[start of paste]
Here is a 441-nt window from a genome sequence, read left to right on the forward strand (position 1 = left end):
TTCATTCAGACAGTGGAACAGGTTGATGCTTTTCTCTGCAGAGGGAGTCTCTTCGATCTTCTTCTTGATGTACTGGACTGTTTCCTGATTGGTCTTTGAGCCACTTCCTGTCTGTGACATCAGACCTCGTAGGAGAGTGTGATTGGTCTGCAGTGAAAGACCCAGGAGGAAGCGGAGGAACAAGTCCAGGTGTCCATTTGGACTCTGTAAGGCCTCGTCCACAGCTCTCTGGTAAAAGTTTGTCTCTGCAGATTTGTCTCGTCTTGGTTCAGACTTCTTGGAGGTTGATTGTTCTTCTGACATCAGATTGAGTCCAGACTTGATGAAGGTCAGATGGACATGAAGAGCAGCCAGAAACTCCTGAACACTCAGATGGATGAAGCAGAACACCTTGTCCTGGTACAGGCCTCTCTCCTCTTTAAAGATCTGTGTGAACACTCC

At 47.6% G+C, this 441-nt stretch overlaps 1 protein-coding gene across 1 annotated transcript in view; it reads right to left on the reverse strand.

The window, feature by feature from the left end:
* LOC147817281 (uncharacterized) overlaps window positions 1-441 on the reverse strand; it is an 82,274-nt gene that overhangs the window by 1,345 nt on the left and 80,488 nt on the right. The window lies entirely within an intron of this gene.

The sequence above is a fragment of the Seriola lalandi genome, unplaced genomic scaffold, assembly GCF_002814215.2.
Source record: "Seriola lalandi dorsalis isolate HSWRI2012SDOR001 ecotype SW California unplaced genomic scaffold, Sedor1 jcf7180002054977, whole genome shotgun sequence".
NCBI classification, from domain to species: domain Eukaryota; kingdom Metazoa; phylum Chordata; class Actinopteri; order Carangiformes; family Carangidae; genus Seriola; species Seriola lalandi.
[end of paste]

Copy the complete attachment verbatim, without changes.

Here is a 441-nt window from a genome sequence, read left to right on the forward strand (position 1 = left end):
TTCATTCAGACAGTGGAACAGGTTGATGCTTTTCTCTGCAGAGGGAGTCTCTTCGATCTTCTTCTTGATGTACTGGACTGTTTCCTGATTGGTCTTTGAGCCACTTCCTGTCTGTGACATCAGACCTCGTAGGAGAGTGTGATTGGTCTGCAGTGAAAGACCCAGGAGGAAGCGGAGGAACAAGTCCAGGTGTCCATTTGGACTCTGTAAGGCCTCGTCCACAGCTCTCTGGTAAAAGTTTGTCTCTGCAGATTTGTCTCGTCTTGGTTCAGACTTCTTGGAGGTTGATTGTTCTTCTGACATCAGATTGAGTCCAGACTTGATGAAGGTCAGATGGACATGAAGAGCAGCCAGAAACTCCTGAACACTCAGATGGATGAAGCAGAACACCTTGTCCTGGTACAGGCCTCTCTCCTCTTTAAAGATCTGTGTGAACACTCC

At 47.6% G+C, this 441-nt stretch overlaps 1 protein-coding gene across 1 annotated transcript in view; it reads right to left on the reverse strand.

The window, feature by feature from the left end:
* LOC147817281 (uncharacterized) overlaps window positions 1-441 on the reverse strand; it is an 82,274-nt gene that overhangs the window by 1,345 nt on the left and 80,488 nt on the right. The window lies entirely within an intron of this gene.

The sequence above is a fragment of the Seriola lalandi genome, unplaced genomic scaffold, assembly GCF_002814215.2.
Source record: "Seriola lalandi dorsalis isolate HSWRI2012SDOR001 ecotype SW California unplaced genomic scaffold, Sedor1 jcf7180002054977, whole genome shotgun sequence".
NCBI classification, from domain to species: domain Eukaryota; kingdom Metazoa; phylum Chordata; class Actinopteri; order Carangiformes; family Carangidae; genus Seriola; species Seriola lalandi.